Body of Wonder Podcast

Episode #49 Honoring Grief and Finding Meaning with David Kessler

In this episode, we are joined by renowned grief expert and author, Dr David Kessler. David delves into the intricacies of grief, drawing upon his extensive experience and the wisdom gained from years of working with clients in the field and alongside the pioneering psychiatrist Dr Elizabeth Kübler-Ross. Throughout this compassionate conversation with hosts Dr. Andrew Weil and Dr. Victoria Maizes, David describes how grief shapes individuals and communities, offering invaluable guidance on how to navigate the complex nature of loss and finding meaning. He shares practical advice on what to say to someone experiencing grief and provides listeners with essential tools to support themselves and others during times of profound loss.

Please note, the show will not advise, diagnose, or treat medical conditions. Always seek the advice of your physician or healthcare provider for questions regarding your health.

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Guest Bio

David Kessler

David Kessler is one of the world?s foremost experts on loss and healing. He is the author of six books, including two that include relationship loss and healing: Life Lessons with Elisabeth Kubler Ross and You Can Heal Your Heart with Louise Hay. His latest bestselling book, Finding Meaning: The Sixth Stage of Grief. He also co-authored On Grief and Grieving with Elisabeth Kubler Ross, updating her 5 stages for grief. He authored Visions Trips and Crowded Rooms: Who and What You See Before You Die. His first book, The Needs of The Dying received praise from Saint (Mother) Teresa.


David has a new online model of grief support called Tender Hearts to help navigate grief after the death of a loved one, with over 25 specific loss groups. He has also created and leads one of the most respected Grief Certification programs for anyone who wants to turn their pain into purpose and help others. He is the founder of 
www.grief.com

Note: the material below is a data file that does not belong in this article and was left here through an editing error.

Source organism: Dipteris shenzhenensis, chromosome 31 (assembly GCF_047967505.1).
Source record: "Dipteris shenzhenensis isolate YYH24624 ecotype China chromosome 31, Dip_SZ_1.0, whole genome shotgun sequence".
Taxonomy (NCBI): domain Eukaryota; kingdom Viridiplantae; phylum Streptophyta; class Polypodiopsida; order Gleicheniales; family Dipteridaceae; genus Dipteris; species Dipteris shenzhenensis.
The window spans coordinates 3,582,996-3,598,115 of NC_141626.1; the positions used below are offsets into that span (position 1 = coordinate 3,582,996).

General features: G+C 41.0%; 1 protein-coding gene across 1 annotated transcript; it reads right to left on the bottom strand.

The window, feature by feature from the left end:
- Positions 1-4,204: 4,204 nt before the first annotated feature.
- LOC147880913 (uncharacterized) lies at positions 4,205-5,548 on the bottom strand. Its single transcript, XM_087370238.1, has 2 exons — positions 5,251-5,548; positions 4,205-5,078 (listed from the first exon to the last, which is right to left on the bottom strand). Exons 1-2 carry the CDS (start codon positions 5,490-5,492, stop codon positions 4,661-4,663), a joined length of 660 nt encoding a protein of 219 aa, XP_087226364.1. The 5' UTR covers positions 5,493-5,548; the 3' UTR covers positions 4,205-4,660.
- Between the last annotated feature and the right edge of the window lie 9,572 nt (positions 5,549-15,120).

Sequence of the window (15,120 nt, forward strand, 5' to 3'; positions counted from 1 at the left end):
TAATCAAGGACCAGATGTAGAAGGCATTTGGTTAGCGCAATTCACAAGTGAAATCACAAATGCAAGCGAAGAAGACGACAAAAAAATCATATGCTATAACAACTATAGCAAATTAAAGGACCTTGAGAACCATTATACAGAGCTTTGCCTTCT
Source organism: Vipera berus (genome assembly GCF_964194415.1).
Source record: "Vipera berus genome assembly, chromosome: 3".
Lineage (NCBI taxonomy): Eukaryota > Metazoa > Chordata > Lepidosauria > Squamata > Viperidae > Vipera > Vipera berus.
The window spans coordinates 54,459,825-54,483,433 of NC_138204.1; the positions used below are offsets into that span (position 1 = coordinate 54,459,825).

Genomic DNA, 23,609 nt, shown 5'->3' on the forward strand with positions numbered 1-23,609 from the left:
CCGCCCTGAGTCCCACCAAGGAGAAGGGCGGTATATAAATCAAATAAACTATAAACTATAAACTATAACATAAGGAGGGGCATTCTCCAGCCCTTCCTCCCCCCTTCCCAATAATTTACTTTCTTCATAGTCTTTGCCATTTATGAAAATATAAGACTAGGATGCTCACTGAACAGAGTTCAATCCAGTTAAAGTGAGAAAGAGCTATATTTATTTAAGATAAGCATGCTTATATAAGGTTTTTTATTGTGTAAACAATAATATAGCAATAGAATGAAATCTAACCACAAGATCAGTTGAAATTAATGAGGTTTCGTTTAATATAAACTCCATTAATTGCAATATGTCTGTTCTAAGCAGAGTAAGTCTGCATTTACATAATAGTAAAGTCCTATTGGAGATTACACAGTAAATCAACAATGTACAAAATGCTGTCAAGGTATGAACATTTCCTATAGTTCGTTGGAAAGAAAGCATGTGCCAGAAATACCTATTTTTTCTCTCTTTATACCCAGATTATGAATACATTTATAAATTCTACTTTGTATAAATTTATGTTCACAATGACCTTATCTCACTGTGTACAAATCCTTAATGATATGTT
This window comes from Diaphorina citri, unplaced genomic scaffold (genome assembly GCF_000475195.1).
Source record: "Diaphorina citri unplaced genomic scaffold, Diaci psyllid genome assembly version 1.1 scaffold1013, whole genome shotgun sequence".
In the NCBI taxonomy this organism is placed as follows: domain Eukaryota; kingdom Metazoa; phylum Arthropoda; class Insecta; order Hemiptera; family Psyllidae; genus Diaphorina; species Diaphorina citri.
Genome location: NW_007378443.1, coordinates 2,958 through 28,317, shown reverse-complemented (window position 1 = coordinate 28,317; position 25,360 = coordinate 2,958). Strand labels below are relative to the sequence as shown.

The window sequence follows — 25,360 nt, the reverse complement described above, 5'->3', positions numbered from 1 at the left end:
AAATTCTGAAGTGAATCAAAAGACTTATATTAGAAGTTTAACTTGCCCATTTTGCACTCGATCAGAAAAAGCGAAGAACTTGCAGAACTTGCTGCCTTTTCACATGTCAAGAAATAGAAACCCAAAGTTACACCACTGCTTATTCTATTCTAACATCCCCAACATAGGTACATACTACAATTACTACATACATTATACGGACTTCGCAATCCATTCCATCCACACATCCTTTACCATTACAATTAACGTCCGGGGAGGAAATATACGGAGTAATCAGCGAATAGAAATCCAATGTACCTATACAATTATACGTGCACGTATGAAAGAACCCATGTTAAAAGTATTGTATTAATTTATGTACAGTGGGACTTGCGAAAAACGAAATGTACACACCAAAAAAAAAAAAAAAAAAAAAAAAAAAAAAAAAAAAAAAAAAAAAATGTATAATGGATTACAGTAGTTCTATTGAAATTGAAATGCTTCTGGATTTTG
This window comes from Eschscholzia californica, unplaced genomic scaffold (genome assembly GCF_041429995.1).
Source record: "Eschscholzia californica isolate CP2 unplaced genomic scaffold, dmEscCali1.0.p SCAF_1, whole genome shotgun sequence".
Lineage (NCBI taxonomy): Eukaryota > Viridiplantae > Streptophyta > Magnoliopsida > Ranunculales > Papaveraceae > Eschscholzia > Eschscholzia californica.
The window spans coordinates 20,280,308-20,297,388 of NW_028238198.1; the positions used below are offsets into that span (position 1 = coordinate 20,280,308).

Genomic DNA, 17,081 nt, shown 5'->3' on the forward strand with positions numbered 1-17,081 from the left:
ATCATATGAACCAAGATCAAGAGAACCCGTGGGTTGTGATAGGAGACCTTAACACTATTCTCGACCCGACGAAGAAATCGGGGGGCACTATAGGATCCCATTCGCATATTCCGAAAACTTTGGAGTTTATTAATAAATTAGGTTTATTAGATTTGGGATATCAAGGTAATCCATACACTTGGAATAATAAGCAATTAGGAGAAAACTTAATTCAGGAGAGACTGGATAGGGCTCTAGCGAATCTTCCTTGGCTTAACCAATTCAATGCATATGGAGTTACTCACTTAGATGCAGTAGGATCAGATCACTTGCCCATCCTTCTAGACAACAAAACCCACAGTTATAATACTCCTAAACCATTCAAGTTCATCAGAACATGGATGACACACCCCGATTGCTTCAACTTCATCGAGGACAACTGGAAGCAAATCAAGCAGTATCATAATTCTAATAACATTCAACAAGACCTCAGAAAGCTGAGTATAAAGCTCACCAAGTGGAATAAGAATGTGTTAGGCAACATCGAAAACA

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Dr. Victoria Maizes Hi, Andy. Dr. Andrew Weil Hi, Victoria. Dr. Victoria Maizes Today we have Dr. David Kessler, who is an expert on grief and loss and how to heal from it. Dr. Andrew Weil Well, I look forward to the conversation. I think this is a topic that is perennially of interest. Dr. Victoria Maizes Yes. Let's get him on. Intro Music Dr. Victoria Maizes Dr. David Kessler is one of the world's experts on grief, loss and healing. He's the author Finding Meaning the Sixth Stage of Grief. In 2005, he coauthored the book on grief and grieving with Dr. Elizabeth Kubler-Ross. David has a new online grief support program called Tender Hearts to help people navigate grief after the death of a loved one. And he also leads grief certification program for anyone who wants to turn their pain into purpose. Welcome, David. David Kessler I'm so excited to be with you both. Dr. Victoria Maizes We're delighted to have you. And I thought we should begin with what made you decide to make grief your life's work. David Kessler You're right. You know, no one is in third grade and says I want to be a death and grief expert. I had a mother who was in and out of hospitals growing up, and I thought that's the way it was. And when I was 13, she was hospitalized in a city hours away because she needed this new procedure that you couldn't really get called dialysis. And they gave her the bioethicists voted she could get one dialysis treatment, which we know now wouldn't have been enough. And at that time, you also, unbeknownst to me, needed to be 14 to visit. When they asked me how old I was, I said 13. So it was a time when the, you know, the family was an interference of the healing process and you kept them out of the ICU. They could come in 5 minutes every 2 hours. We're at a hotel across the street. At one point, they yell, fire, everyone has to evacuate. The next thing we know, fire trucks pull up and we think they're about to put the fire out on the 18th floor. But shooting begins. wow. So it turned out to be one of the first mass shootings in the U.S. It went on for 13 hours. So as this child, in a few days, I had, you know, the tragedy of the shooting and this trauma and seeing first responders and so many people who were in danger and killed. And I saw the police and some guests and couple of days later, my mother died. I'm not able to be with her even at 13, I came away feeling damaged, broken, unfixable, and I knew we could die better. And the only advice I got was be strong. Even at that young age, I'm like, we could do this all so much better. I never thought I would like work on the better, but that's the beginnings of it. Dr. Victoria Maizes That is a very powerful story. So I just want to let it sink in and it makes me want to go in a different direction than I originally thought, which is it sounds in a way like you were broken open by grief, that you were broken into your life's work by this childhood experience. And I have to say in my life, I have also been broken apart by grief. And it has also changed the direction of my life in certain ways. And so I guess I want to ask you about that possibility, that post-traumatic growth, which is maybe the best that can ever come out of a bad situation. And yet, you know, it's a tricky thing to talk about in the context of, you know, you still don't lose your mother. You still want to be in the presence of a tragedy. David Kessler Right. And I know we'll talk about that also when we get to finding meaning. The last book, but You're exactly right. You know. Now what I know now that I didn't know then that, you know, a broken heart is also an open heart. And that that event, of course, I would not wish it on anyone. Those events ended up changing the trajectory of my life, shaping me differently. I went on, you know, to not just to death and dying, but, became a reserve specialist police officer that I wanted to help out in horrific events because I'm like, my gosh, you know, these people are putting their life in danger every day so I can walk around the world safely. Dr. Andrew Weil When you were telling your story, one thing that I thought of is that during the pandemic, many, many, many people died alone. And their families were not able to visit them or be with them in the hospital. And I have not read or heard much about the consequences of that. David Kessler Yeah, it's interesting. I know you mentioned and thank you for mentioning my online group. It's it's hundreds and hundreds of people online from all over the world. And I got to tell you, it felt like we saw early on tons of people who their grief was not getting witnessed. And then it felt like a lull. And now I'm seeing this huge uptick of people who were like, this is painful. I haven't talked about it. There was no and there was no funeral. We weren't there. And it feels like there's this new rise that's happening of people who are maybe coming out of the shock of what happened. And all their feelings are coming up now because it was so horrific and I often talk about it. It's such a good point that when I was talking about, you know, here, my mother died alone, we weren't able to see her. We couldn't go in the hospital. There was a shooting. It was racially motivated. I'm like, that could be out of our headlines today. Dr. Victoria Maizes Yeah. So you. You have so much that you could bring to this conversation. One of the things that strikes me is often there's a lot of myths about grief and misconceptions about, you know, how long it's supposed to last, what you do with it, what you say to someone who's grieving. 00:07:23:04 - 00:07:50:10 Unknown Just want to give you a chance to speak about that a bit. David Kessler Thank you so much. So I think you're exactly right. We we are a grief illiterate society. We are a grief illiterate society. No one teaches about this. I often tell people I feel like I'm teaching people what our great grandparents knew. They knew how to be with the dying. They knew how to be in grief. In our modern society, we lost that. I often talk about, you know, when I was a child, my father would be bringing me to school and we'd be behind a hearse that picked up a body at the hospital the night before. In our modern world, it's been sanitized. You're never behind the hearse anymore. The dead move around our cities in white, unmarked vans. If you I tell people, if you've got a home built before the forties, you've got a wide door. Because the casket used to come into your parlor. Eventually the parlor moved into the funeral home, and it came out that we shouldn't refer to our front room as the parlor for the dying. It shouldn't be a dying room. It should be a living room. And the name got changed, and that whole experience got lost. And, you know, illness moved into the hospital, death moved into the funeral home. We're so disconnected. How do we do it? So here are some basics around it. I would say grief is an organic experience. You don't need instructions on how to do it, but you got to not listen to all the messages of get over, be productive, be strong, don't give in to it. All those things we hear in our modern society, I think that big question of how long does grief last? You know, people always say to me, my wife's grieving, my sister's grieving, my dad's grieving. How long? And I say to them gently, How long is a person going to be dead? Dr. Victoria Maizes Yeah, David Kessler If they're going to be dead for a long time, you're going to grieve for a long time. That doesn't mean you will always grieve with pain. To me, the goal of grief work is to eventually, in your own time, in your own way, grieve with more love than pain. It's interesting, you also mentioned in the introduction the program. I do the grief certificate program, which is a lot of therapists, physicians, coaches, nurses, and they all talk about they got no training. On grief and loss. And I'll tell you, that's such an important area. You know, I worked in the hospital for years with Pressganey and physicians would be so great at what they do. But then when it came to grief and loss, they had no sensitivity to it. So there's all these myths that if we live in this world, we know how to do it. And people are like, there's tools, there's techniques. And one of the things is, look, most of us are schooled in what are you going to do? What's the intervention, what's the assessment? And you get to grief. And my response is, there's nothing to do. You're going to witness them, you're going to be with them. And we're like, But we're fixers. And I'm like, I understand. And grief, you're not broken. You don't actually need to be fixed. You need your grief witnessed. And, you know, the interesting other thing is so much work has been done like with and we're Tronox work and and you know, mirroring you know in babies and how babies mirror their mother and I always say to people we're former babies like we're former babies. And, you know, I tell the story of how one day I'm walking down the street and a guy says to me out of the blue as I walk by and he goes, Howdy. I went, Howdy. I'm not a howdier. My mirror neurons kicked in and I how do you get back? And so it's the same with grief. We want to know our loved ones. Death mattered. Our grief matters. We want to be seen and have our pain seen in the eyes of another. Dr. Andrew Weil My personal experience of grief and what I observe in many people around me is that it is a process that people move through at varying rates. But there are a few people I know who get stuck. I have a woman friend now. She's in her sixties who lost her husband 15 years ago. She is totally stuck in grief. That is the only thing she thinks about. Her life has ended with his death. She's tried all sorts of things. I don't know what to suggest to her. There's no movement. David Kessler There's a few things there. You know, it's interesting. We all have our own grief, history, loss history. We're all raised differently about grief. We all buy into society's beliefs around grief, where you're taught it's productive or they're with Jesus or they're in a better place, or you should be happy or grieving is loyal. There's a million different beliefs. And for someone like that, you really need her to work with someone who sort of is going to uncover the core of what's underneath that. The other thing I often tell people is all grief does not have trauma, but all trauma has grief. My guess is there is probably some underlying trauma that's sort of also getting projected on that. And we see many people, just like you say, that what happens is grief is no longer a lifelong experience that they go through and change with, but it becomes something that becomes their identity and they become devoted to it and it becomes their life. Dr. Victoria Maizes To expand on Andy's particular case. There are things that are helpful and things that are unhelpful. So one thing that I sometimes hear people say in a situation like that is your loved one wouldn't want you to not have a life. Is that helpful or unhelpful? David Kessler Unhelpful. It sounds good. But it might just give you some guilt. I don't think anyone who hears it goes, my gosh, I never thought of that. Let me snap out of. So ultimately, it is ineffective and it's of course, we you know, the thing is, no one gets up in the morning and goes me get ready. I'm going to be really mean to someone in grief. No one says that. I mean, we're all doing this to help, but we haven't been taught, you know, that my my website is grief.com and I get to see the analytics of it. And the most visited page is the best and worst things to say to people in grief. It's visited at 3 a.m. We don't know what to say. We don't know what the hell. So that's part of that challenge. The other thing that is a little bit of my bias is I love group work. Like, if I was working with this person many times, they're sort of. Yes -Butting me. And you don't understand. And it and it's that one on one work. When you're in a group, all of a sudden that person would hear a similar story and hear how someone else is kind of like them and suddenly find their self in another story. And not only do we find ourselves in each other's stories, we find our healing in each other's stories. And so that's why I love bringing people together and the pandemic changed everything. We used to be trying to get six people in that church basement of the hospital basement for a grief group. And if you wanted a sibling group or a death by suicide or fentanyl poisoning, or just if your young child died or your a fiancée or your young spouse or you're an oldest. But there was no way to get a special group. Now, in our World Wide Web, my gosh, it's online from your home. And there's a group exactly for your grief that they're just we couldn't have done it in the physical world. So the opportunities are so open and different and so many more of them. Dr. Andrew Weil You know, I think many people are familiar with Elizabeth Kubler-Ross stages of grief. Do I understand that you've added another one to that? David Kessler I do. Let me tell you what happened with that. So, first of all, I want to go through some of the myths. Kubler-Ross wrote this incredible breakthrough book in 1969 on Death and Dying like she was the Betty Ford of addiction like no one had ever had these topics. She went to Congress. She lobbied for hospice, end of life care, groundbreaking work. And she mentioned these stages that she had actually adapted from Anna Freud. And there were these more than five, but there was denial, anger, bargaining, acceptance, depression. As you can imagine, the media sort of over the years turned it into five easy steps for death and grief. And it was very challenging for her personally, because here's a woman who wrote, I don't know, 26 books, thousands of lectures, and people want to reduce your work to five words. And it was hard. And I would often say to her, one of the biggest criticisms you would hear is they don't work for grief, but we're using them for grief. And so I said, you know, over the years we had written one book together, Life Lessons. And I said, you know, people need more from you on the stages. And she eventually one day called me and said, All right, I got it. We need to write something to adapt these stages for grief. So we wrote this book on grief and grieving, as you mentioned, and literally on page one Andrew on page one, we said the stages are not linear. There's no one right way to do grief. You know, there's no map for grief. Grief is organic. You do it your way. Literally, you know, so many times when I hear the criticisms over the years of the stages, I'll go, Did you look at page one? You just read page one. If there. We agree with you, we agree you got us. We agreed. Kubler-Ross knew that she would go nuts around the stages. So one of the things denial people know is I can't believe this happened. Anger. We have an anger reaction which can be normal. Bargaining before death is the deal making. Please, God, let me have, you know, five more years. I'll be a better husband, wife. Then there's depression, which is sadness and acceptance. There was always this challenge with acceptance that people thought there's one big acceptance and then the grief is over. That's another myth. I think there's layers of acceptance so that after all these years of doing this work, a number of years ago, my younger son David, unexpectedly died. As you can imagine, it was brutal. I had to take my own advice. I had to go to a grief counselor. I had to go to a in person grief group where I took my contacts out and put a hat on and went to a grief group with my books five feet away on a table. And I couldn't say that's me. I'm the grief expert. I had to be the father that buried a child. And as time went by and I experienced this, I thought, this is my experience of what I've been teaching going to be true? Did I have this wrong? Did I have this right? And one of the first things I wanted is to write to every parent I'd ever helped and say, I didn't know how bad the pain was. And then as I began doing this work, I was like, going back to work. I'm sitting at my desk. You can imagine this. I know you know this is a writer. I pick up some papers that I wrote a couple of years before on grief and meaning, and I remember picking it up and going, Yeah, like, that's going to help this pain. And I threw it back down. Maybe a month later, I picked it up again and it didn't take away the pain, but it began to cushion it. And I had written this originally because meaning and grief didn't seem to connect with grievance. And I wondered why. I reread Viktor Frankl's work Man's Search for Meaning. And I thought, the disconnect is people think when they hear meaning that we're supposed to find meaning in the horrible death, meaning in the COVID death, meaning in the murder, meaning in the cancer. Meaning in the terrorist attack. Meaning in the tragedy. In the shooting. And the meaning doesn't come then the meaning comes later in us. When we excavate the pain in our own way, in our own time. And I think that really helped in as I began to write about this for my own healing, in my own curiosity, people kept saying, It's kind of the sixth stage of grief. And I was surprised. Simon and Schuster and we all, you know, were in contact with the Kubler-Ross family and that they gave me permission to really, you know, go and add this as a six stage. And I thought, I don't want to cause like, I don't want anyone to think I'm adding a new mandatory step. So it was also a chance once more 20 years later to go back and say, here's how the stages work, here's how they don't work. Don't get confused. Some people who don't know grief, the stages help them with a little scaffolding. And if the stages aren't right for you, it's fine. There's no right way to do this. Dr. Victoria Maizes I'd love for you to talk a little bit more about the meaning piece, because, you know, of course, we can think of big examples like Mothers Against Drunk Drivers. You know, someone loses their teenage daughter to a drunk driver and they create this global organization that has now prevented, I don't know, you know, thousands of millions, millions of deaths. Okay. But most people aren't going to do that. Right. So what is, in your experience you know, some examples of smaller ways that people have created something that provides that sense of meaning in their life? David Kessler So glad you brought that up, because we do think of it as the big things. Yeah. And it's important to remember, even for the woman, the amazing person who started Mothers Against Drunk Driving because her own daughter died, it still wasn't worth the cost. She'd rather have her daughter back. And the other thing is to realize, you know, our loss. I tell people, death happens. The reality is the death rate in families in all of us is 100%. So we are, you know, despite our best efforts, going to die someday and or that when that happens, it isn't a lesson. It doesn't mean you did something wrong or you didn't get all those things. And I always tell people who then go, wait, are you telling us our health doesn't matter and what we do? I often think about no. Do those things to add life to your living and be healthy, but just know you're not going to have an optional death lifetime. You know, still, someday we're going to deal with this with ourselves and our loved ones. So that meaning, like, I think it's about naming meaningful moments. Like right now I'm going to name this as a meaningful moment. Someone out there is going to hear this podcast who knows someone, who knows someone who's treating someone, and it's going to help them. And it makes this so meaningful. And it's just noticing that. I mean, one woman shared with me her child had died and she talked for me to two up for 2 hours about this little child who was two years old that died. And she just there's no meaning in that. And I said, Of course not. And I've spent 2 hours getting to know your son, Aaron, how meaningful it's been. You know, so it's about naming this different meaning. It can be something you change the world with, but it can be. You know, I always tell people a part of our loved one, when they die, there's a part of us that dies with them. But there's a part of them that lives on in us. How can you nurture that part? You know, one person shared how their father went through medical school, and he did it by working as a waiter and, you know, they grew up so aware from him of waiters need good tips and it's hard work. And so after he died, his daughter, in honor of him, nurtured that part. That was always going to be the great tipper of the waiter because of her father. So it's those little things. It doesn't have to be a charity, a 5k walk, but things we do so important. Dr. Victoria Maizes Yeah. Dr. Andrew Weil Here's another thought that I have. You know, it's not just deaths, it's loss in general. That is a part of human experience. And the loss can be it can be loss of a job, loss of love, loss of a pet, all sorts of things. And I think accepting that that is a part of life and part of the human experience is helpful. And it also seems to me that every loss that I've experienced feeds into every other loss. You know, that that is that there is a general feeling of loss and sadness. And any any loss feeds into that. David Kessler Boy, I couldn't have said that better. And let me tell you, it's so important. So first of all, I see exactly that same way. I see it a little different, though, but same thing. I see everything as a death. A breakup is the death of the relationship in the romantic form. A divorce is the death of that marriage. The job loss is the death of that paycheck in that place with those people. It's all deaths of something. Dr. Andrew Weil Yes. David Kessler All losses. And here there was something since we brought up the pandemic that really put this together for me, like march of the pandemic, like first or second week, a friend comes over, we're on the street walking six feet apart, maybe eight feet apart, and we're catching up on my block where I live and this young woman runs up to us who's in tears, and she says, You do something about grief, right? And I say, I write books on. And she goes, my wedding just got postponed. And she is horribly hearted. And I talk to her. We talk about it. I witness what she's going through. And then she thinks me and leaves. Eventually, my friend goes, my gosh, I can't believe she was going on and on about a wedding being postponed. To you, who has gone to 9/11 and to you had a child die and doesn't she know like there's bigger griefs? And I had to turn to my friend and go, ?You don't understand how grief works?. I said, First of all, you know, people always want to know which grief is the worse. Is it a murder? Is it a child's death? Is it the pet that you see 17 years who greets you every day, which is the law or worse? And I always say yours, yours for that 20-year-old who's never experienced anything. She's been dreaming about this wedding, and it is her worst loss. And when we're in our comparing mind, we're not in a healing place because we don't have a broken mind. We have a broken heart. And comparing always works against us. And you know, Andrew, I see you've got a sweet dog in the background. After my son died, I don't know, eight, nine months later. My sweet dog of 17 years died. And I can't tell you how many people like. But that didn't mean anything or which was the worst. And I'm going I had two losses in my life. Dr. Andrew Weil Losses loss to choose by. Focus on one. They both are in my sphere. Right there doesn't have to be a winner. Dr. Andrew Weil Here's an off the wall question. Are those real flowers behind you or paper flowers? David Kessler They well, look at them downward. I don't know if you can see them. It's like, Yeah, so many people don't they? They wouldn't do that would be wilting though. I know many people that I look. I'm embarrassed that I got wilted. Dr. Andrew Weil That's fine. But I know many people who don't have flowers because they can't face it when they die. And that's what flowers do. You know, and I think that's, again, part of the acceptance of the transitory ness of our of our experience. Dr. Victoria Maizes So and I hear you sharing a wisdom that maybe we could practice managing loss with smaller things like flowers, so that when the big losses show up in our lives, we have a little bit of muscle to manage it. Dr. Andrew Weil Yeah David Kessler I think it's like to recognize these flowers had their season. Remember how beautiful they were? And I see the change in them. And grief is always a change we don't want. Yeah, loss is always a change we don't want. Right. Here's the thing. And this goes back to the stuck person you mentioned your person in your life. On one hand, death throws us into chaos. And many times, our response to chaos is to go to the other extreme of no more change. And I got to tell you, so many people come to me and goes, All right, David, reassure me no more death. I have to go. my gosh. I would love to, but we're on planet Earth. Yeah. And just like Andy said. So much more loss is coming even today. Now, here's one of the things that I've learned that helps me when I sit with, my gosh, these flowers are going to die. This day is going to end. There's going to be a sunset. My friends, some of them are going to move away. Some of them are going to get jobs. Pets are going to die. People are going to die. When I really let that in and I had to given my work when I let that in, I can become so shut down or so controlling or I can also go, you know what? I don't know how long we're here for this all so temporary. Let me take today in. Let me make this a more meaningful conversation. I don't want this to be another throwaway podcast. I wanted this to be such a meaningful talk. I don't know when I'm going to see you two again, if I'm going to see you two, talk to your audience. Let me take this in and understand how unique it is in all the world. And you know, today, if it turns out to be my last day and this turns out to be my last podcast, I'm going to be so grateful that I went deep with you. I'm going to be so grateful that I was authentic with you. And hopefully it's not my last day or yours or any of our and we get another day to be authentic tomorrow. Dr. Andrew Weil So we are talking about, I think, the the core principle of Buddhist philosophy, which is impermanence. You know, that was summed up in a little couplet that the sun at noon is the sun declining, the person born is the person dying, and that acceptance of impermanence is one of the keys to enlightenment. David Kessler Absolutely. And it gets tricky because here's the thing. I would say, just even talking about the sunset, it seems silly for us to ever watch a beautiful sunset and rage against it. Dr. Andrew Weil Yeah, right. David Kessler No. And of course, you know, the deal and Rage Against the Dying of the Light was actually about blindness, not about death anyway. But the whole thing about missing the sunset. Now, at the end of our life, there's a beautiful moment to be with people. Of course, I'm not saying if someone gets tragically taken away in their youth or in a murder to, like, sit with the beauty of that sunset, but because it was a tragic sunset in a tragic end. But I think we we miss this sense of we do have this time and it will end. And exactly like you said, and every sunset is the sun working its way back home again, you know, and we get to do that every day. And, you know, some days I'm better at it than others. Dr. Andrew Weil Victoria, I have a question for you. How concerned do you think doctors should be about the physical consequences of grief? You know, obviously a person grieving often as very disturbed sleep, digestion, probably depressed immunity may come to us for help. What do we what do we tell them? Dr. Victoria Maizes Well, I want to say the first thing we shouldn't tell them is they're depressed and they need an antidepressant medicine. I mean, I think that this sad mood is a normal part of life when we lose someone we love or care for deeply. I don't think that means we can't help with symptom management where appropriate. So in a terribly tragic loss, you know, may be really appropriate to give someone some medicine for a few nights to help them sleep, to give them something, to help their stomach, you know, whatever the symptoms may be. But what I worry about is I see this medication or, you know, medicating away the mood as if it's inappropriate to be in a sad state when you've had a loss. David Kessler And if I can add to that, that's so important for folks to hear. I have no issue if someone goes to their psychiatrist when they're in the throes of grief one month to month and says, I can't I can't do my activities, I can't show up for work, I need help in a psychiatrist who knows grief helps them through that process. And that may be medication. I get worried when someone goes to the sports medicine doctor and goes my knees hurting. The doctor says, Let's get you an x ray. How's everything else? Oh you know, our mother died. It's been tough. Let me get you something for that. And it's like that wasn't even their complaint. Dr. Victoria Maizes Right. David Kessler We don't need to medicate grief and sadness. It's just part of it. And I think that's such an important thing. The other thing that Andy and your question was so important, one of the people I work with is Paul Dennison, who does grief yoga, and he's, you know, gone back and really adapted movement, you know, and he talks about because I'm not a yoga person and he always talks about it's not that pretzel yoga. Dr. Victoria Maizes Yeah. David Kessler Our grief gets stuck in the body. And he studied with Bessel and Peter Van Tickell, all of us, you know, Bessel Van de Kock and Peter Levine and our emotions need motion. I mean, whenever we're talking about helping people, we always have. One of the things is we say, Take a walk, and we're like, We can't tell people to take a walk. It's too simplistic, and yet it's miraculous how it helps moving our body is so helpful. Andy, I have a question for you, if I can. Dr. Andrew Weil Yeah. David Kessler You've so much an advocate of health and good health. How how do you help people with this idea of there's so much power we have over our health, and yet despite that, we are going to die or our friends are going to die, and it doesn't mean we did it wrong. All the time. There's always things we could do better. Dr. Andrew Weil Well, you know, one of the things that I teach is that it's okay to be sick and that perfect health is not obtainable. And when you hear people say, you know, I never get sick, I don't believe that, you know, we are all experience ups and downs in health. And yes, as you said, we should all be doing whatever we can to maintain health. But I think acceptance of of sickness is also part of, you know, living. David Kessler Right. Right. Dr. Andrew Weil But the goal is not to get stuck in it, same as with grief, but to be able to move through it as quickly as you can. Well, and here's the things I say to people sometimes in their grief that shocks them. And it's true. In sickness, I say judgment demands punishment. We will judge others or we'll judge ourselves. And people go, Yeah, I'm not judging and I'll go. But if you're saying, Why did I get sick? You are saying I did something wrong, Here's the consequence and I've done it wrong because I shouldn't be sick. Yeah, the same is true in grief. People go, I don't know what I'm doing wrong. Why didn't this clear up for me? Why am I backsliding? And I go, This is what your grief looks like. You're not doing anything wrong. Here's two shocking things. People always want the time element of grief. I think about it as there's the anticipatory grief, the death that happens before. I mean, the grief that happens before the death. Then there's the acute grief. That's when we're like, feel like we're in a freefall. There's nothing but grief, pain. And then we move into early grief. And people if I went down to the local mall or downtown area and said, when's early grief, people would say, the first month the first three months, maybe it goes all the way to the first year. I think of early grief as an average of two years. And when people come in, they go, I don't know what's wrong with me. Seven months, it's still bothering me. And I go, It's supposed to. It's seven months and you're still in early grief. Then we move into mature grief. I was also at a gathering of grief experts, and one of the consensus came out of it. And counselors and trauma folks is the average time when someone shows up to see a therapist for their grief, they walk in and they're like, this grief spin bothering me. I think it's time to talk about it. Do you know when that is? Five years ago. Well, they start with that grief unattended for five years. Victoria Maizes Both surprising to me. You know, two years being early grief and that it takes people five years. And as we move to ending this conversation, I really want to honor what you said, that this is a moment of particular moment where the three of us are in conversation. And is there anything else that you feel, wow, I wish I had the chance to say. Fill in the blank. David Kessler Well, thank you. I wish I had a canned, perfect response. So that. I guess it's that I would say don't be afraid of these discussions. Don't be afraid to have them. Don't be afraid to say. You know, being in grief is not a failure. It's grief is actually about the love. We don't grieve people. We're indifferent to grief. People we're connected to or things or loved ones. So it's okay to grieve, you know, and we don't have to be strong. I think we're seeing that. You know, people ask me, what's a good grief or how can I do grief? Right? And I always say by doing it authentically is you. Yeah. And if you're sad today, sad if you're angry, be angry. Your only job is to feel your feelings. And my goodness, if you're happy today, let that in. Just feel those feelings and don't be afraid. So I'd love for people to just sort of know that and sort of. You know, the other thing is with our friends to not be, How do I cheer you up? How do I get you out of this? How do I move on? But to rather say, Wow, your mom dying, your spouse dying, your sibling dying, your pet dying, that job. I mean, that must be a lot. I don't have the right words, but just know I'm here for you. That's what ultimately matters, that we're here with one another and we don't walk this road completely alone, you know? Dr. Victoria Maizes Thank you so much, David, for being our guest. And I just want to say, you know, I had the opportunity to read Finding Meaning, the sixth Stage of Grief. And it is a beautiful book. It is both beautiful in the writing and it is beautiful in the stories that it holds. So thank you so much for that effort. David Kessler Your so welcome. And I'll tell you, I just finished it. It's now out there, a workbook for that that people will be able to get because I want people to have these tools to feel like they're sitting with me and walking through that process. And I've just got to say, I'm just so honored to be with you both more than you know. And I just want you to know, you have given me amazing meaning today, Dr. Andrew Weil Alright Dr. Victoria Maizes Thank you so much.